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When Lofty MacMillan was appointed CUPEs National Director of Organizing and Servicing in 1967, the unions membership was 86,000.

As a result of his leadership CUPE had grown to 286,000 members by the time Lofty retired fifteen years later in 1983. He oversaw the period of CUPEs most dramatic growth.

This is the story of his life as told with all the colour of a Cape Breton storyteller.

Union blood flows through Loftys veins every hour of the day. From the day he went down into the coal mines at age 16, to the day he was delegated to be the youngest delegate at the Mine Workers Convention in Washington, to the time he became a Saint John police officer and eventually president of the police union, the union was the driving force in his life.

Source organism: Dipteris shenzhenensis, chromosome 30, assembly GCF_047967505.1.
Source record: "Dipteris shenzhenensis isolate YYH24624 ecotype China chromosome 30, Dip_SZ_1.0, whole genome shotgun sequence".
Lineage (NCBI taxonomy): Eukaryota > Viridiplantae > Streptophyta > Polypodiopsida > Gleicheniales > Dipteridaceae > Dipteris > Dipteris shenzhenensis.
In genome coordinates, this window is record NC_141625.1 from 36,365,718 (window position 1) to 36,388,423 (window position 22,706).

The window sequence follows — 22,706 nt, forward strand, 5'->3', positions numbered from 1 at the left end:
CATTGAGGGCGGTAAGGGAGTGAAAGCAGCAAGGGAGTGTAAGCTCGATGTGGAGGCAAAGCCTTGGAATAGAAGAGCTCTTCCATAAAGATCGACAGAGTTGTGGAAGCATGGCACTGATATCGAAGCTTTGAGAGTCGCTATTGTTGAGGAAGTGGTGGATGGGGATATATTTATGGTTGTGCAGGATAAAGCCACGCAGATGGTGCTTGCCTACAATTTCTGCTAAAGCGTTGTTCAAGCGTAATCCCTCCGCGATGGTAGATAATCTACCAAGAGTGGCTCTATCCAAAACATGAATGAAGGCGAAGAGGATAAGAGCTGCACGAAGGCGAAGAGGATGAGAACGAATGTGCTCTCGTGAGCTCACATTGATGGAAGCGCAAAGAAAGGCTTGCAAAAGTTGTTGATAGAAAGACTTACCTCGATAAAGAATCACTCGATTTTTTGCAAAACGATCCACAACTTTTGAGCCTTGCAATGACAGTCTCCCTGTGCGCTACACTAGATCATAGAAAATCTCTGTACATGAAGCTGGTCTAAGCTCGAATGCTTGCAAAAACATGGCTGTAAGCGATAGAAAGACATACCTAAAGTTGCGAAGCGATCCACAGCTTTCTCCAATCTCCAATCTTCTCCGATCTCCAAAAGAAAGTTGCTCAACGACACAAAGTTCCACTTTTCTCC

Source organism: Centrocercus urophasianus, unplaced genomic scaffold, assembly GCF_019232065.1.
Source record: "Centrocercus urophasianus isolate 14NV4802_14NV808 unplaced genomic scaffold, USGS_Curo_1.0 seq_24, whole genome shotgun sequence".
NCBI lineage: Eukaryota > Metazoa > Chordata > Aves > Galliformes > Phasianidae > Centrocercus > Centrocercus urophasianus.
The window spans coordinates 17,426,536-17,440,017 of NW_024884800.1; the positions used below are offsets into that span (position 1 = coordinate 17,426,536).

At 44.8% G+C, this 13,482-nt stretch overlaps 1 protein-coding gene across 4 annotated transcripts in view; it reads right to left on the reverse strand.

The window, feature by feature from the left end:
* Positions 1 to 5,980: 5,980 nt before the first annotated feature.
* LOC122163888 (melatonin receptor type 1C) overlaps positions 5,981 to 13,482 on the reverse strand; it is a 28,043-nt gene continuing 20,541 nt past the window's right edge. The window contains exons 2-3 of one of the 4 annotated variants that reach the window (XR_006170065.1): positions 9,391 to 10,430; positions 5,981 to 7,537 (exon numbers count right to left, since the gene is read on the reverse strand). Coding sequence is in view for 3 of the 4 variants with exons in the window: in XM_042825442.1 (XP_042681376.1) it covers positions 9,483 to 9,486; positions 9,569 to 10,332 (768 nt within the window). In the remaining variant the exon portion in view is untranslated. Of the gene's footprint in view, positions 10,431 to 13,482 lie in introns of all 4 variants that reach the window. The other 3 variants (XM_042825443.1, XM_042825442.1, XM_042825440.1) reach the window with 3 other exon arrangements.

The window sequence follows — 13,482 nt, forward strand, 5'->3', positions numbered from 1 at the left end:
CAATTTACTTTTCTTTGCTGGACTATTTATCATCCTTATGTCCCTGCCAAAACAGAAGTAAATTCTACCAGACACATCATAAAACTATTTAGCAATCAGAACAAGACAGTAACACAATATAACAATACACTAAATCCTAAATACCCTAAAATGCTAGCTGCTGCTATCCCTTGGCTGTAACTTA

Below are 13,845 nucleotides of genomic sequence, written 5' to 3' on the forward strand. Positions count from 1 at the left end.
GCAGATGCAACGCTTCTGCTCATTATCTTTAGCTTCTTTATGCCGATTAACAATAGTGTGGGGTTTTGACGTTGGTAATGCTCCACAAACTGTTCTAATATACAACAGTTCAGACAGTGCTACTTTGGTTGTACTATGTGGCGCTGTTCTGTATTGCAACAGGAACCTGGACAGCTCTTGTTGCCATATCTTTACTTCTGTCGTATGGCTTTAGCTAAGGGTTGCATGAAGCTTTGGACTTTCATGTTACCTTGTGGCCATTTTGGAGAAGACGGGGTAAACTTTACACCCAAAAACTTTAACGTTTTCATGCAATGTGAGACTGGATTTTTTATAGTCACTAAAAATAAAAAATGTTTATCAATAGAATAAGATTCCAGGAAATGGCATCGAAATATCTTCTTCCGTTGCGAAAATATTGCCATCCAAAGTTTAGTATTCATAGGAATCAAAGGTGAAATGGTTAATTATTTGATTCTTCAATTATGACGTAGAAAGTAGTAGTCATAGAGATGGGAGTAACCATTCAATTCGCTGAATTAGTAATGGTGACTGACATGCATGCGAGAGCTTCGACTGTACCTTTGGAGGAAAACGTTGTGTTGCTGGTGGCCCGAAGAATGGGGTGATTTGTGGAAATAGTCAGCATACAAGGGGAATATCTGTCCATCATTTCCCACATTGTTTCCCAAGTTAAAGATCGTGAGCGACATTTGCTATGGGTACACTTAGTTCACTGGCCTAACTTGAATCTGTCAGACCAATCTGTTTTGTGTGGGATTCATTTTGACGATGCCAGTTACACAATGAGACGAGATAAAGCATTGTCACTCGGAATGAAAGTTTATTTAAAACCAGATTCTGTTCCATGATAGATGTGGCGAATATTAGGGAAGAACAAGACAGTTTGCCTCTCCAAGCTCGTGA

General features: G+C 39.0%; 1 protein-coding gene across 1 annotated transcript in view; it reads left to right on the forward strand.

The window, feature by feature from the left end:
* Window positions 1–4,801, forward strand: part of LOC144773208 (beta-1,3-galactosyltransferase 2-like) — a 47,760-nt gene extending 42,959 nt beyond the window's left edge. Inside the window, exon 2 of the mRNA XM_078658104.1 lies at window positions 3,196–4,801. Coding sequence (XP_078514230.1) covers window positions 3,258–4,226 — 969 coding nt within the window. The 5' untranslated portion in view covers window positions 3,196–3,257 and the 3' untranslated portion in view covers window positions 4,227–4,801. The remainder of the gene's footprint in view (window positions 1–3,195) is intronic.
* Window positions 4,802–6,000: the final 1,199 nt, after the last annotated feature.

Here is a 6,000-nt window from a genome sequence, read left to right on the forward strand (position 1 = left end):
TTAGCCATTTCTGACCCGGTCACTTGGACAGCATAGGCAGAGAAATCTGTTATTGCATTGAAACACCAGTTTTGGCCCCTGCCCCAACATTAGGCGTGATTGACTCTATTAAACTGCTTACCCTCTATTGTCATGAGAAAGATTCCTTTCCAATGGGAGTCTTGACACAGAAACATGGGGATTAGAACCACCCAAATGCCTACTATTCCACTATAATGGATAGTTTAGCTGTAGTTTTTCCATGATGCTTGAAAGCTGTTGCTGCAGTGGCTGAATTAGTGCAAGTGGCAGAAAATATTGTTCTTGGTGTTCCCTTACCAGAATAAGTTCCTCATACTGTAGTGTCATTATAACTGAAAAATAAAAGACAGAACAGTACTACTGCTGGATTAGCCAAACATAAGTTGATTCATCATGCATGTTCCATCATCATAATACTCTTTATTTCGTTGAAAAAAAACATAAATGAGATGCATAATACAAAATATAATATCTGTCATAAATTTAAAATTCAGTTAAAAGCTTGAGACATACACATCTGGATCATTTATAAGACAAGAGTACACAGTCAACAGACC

When Lofty became a union staffer, he covered the four Atlantic provinces solo. On top of that he became a city councillor and president of the New Brunswick Federation of Labour.

Throughout his life Lofty cherished his Gaelic traditions and on retirement he became president of the Clan MacMillan.

This is a vividly told story of the struggles and commitment that shaped CUPE as well as the social and political life of our age.